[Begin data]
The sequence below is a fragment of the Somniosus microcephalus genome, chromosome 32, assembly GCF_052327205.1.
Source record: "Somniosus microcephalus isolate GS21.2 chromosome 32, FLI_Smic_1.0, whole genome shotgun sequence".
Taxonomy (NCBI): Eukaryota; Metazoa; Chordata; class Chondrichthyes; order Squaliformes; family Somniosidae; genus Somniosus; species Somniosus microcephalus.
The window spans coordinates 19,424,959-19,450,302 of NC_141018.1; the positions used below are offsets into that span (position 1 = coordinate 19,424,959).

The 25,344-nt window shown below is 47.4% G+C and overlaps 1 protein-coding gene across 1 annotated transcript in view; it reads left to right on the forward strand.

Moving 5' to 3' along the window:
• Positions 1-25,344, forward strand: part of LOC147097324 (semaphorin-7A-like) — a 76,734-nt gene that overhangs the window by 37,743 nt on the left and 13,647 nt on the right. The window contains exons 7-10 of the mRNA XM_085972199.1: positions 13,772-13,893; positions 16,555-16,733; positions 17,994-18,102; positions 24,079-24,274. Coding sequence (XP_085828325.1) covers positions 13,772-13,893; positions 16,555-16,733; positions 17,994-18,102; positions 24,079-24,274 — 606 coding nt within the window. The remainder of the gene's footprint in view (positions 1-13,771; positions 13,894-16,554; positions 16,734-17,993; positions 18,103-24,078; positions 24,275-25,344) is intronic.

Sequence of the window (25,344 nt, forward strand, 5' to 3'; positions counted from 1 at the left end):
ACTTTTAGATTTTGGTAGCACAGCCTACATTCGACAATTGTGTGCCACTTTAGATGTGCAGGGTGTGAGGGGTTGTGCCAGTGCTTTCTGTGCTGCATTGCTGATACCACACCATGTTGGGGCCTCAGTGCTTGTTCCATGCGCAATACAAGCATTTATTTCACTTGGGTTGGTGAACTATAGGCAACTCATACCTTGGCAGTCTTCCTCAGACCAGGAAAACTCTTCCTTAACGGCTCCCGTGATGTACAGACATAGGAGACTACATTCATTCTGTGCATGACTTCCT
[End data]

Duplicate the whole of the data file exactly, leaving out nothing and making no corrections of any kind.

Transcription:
The sequence below is a fragment of the Somniosus microcephalus genome, chromosome 32, assembly GCF_052327205.1.
Source record: "Somniosus microcephalus isolate GS21.2 chromosome 32, FLI_Smic_1.0, whole genome shotgun sequence".
Taxonomy (NCBI): Eukaryota; Metazoa; Chordata; class Chondrichthyes; order Squaliformes; family Somniosidae; genus Somniosus; species Somniosus microcephalus.
The window spans coordinates 19,424,959-19,450,302 of NC_141018.1; the positions used below are offsets into that span (position 1 = coordinate 19,424,959).

The 25,344-nt window shown below is 47.4% G+C and overlaps 1 protein-coding gene across 1 annotated transcript in view; it reads left to right on the forward strand.

Moving 5' to 3' along the window:
• Positions 1-25,344, forward strand: part of LOC147097324 (semaphorin-7A-like) — a 76,734-nt gene that overhangs the window by 37,743 nt on the left and 13,647 nt on the right. The window contains exons 7-10 of the mRNA XM_085972199.1: positions 13,772-13,893; positions 16,555-16,733; positions 17,994-18,102; positions 24,079-24,274. Coding sequence (XP_085828325.1) covers positions 13,772-13,893; positions 16,555-16,733; positions 17,994-18,102; positions 24,079-24,274 — 606 coding nt within the window. The remainder of the gene's footprint in view (positions 1-13,771; positions 13,894-16,554; positions 16,734-17,993; positions 18,103-24,078; positions 24,275-25,344) is intronic.

Sequence of the window (25,344 nt, forward strand, 5' to 3'; positions counted from 1 at the left end):
ACTTTTAGATTTTGGTAGCACAGCCTACATTCGACAATTGTGTGCCACTTTAGATGTGCAGGGTGTGAGGGGTTGTGCCAGTGCTTTCTGTGCTGCATTGCTGATACCACACCATGTTGGGGCCTCAGTGCTTGTTCCATGCGCAATACAAGCATTTATTTCACTTGGGTTGGTGAACTATAGGCAACTCATACCTTGGCAGTCTTCCTCAGACCAGGAAAACTCTTCCTTAACGGCTCCCGTGATGTACAGACATAGGAGACTACATTCATTCTGTGCATGACTTCCT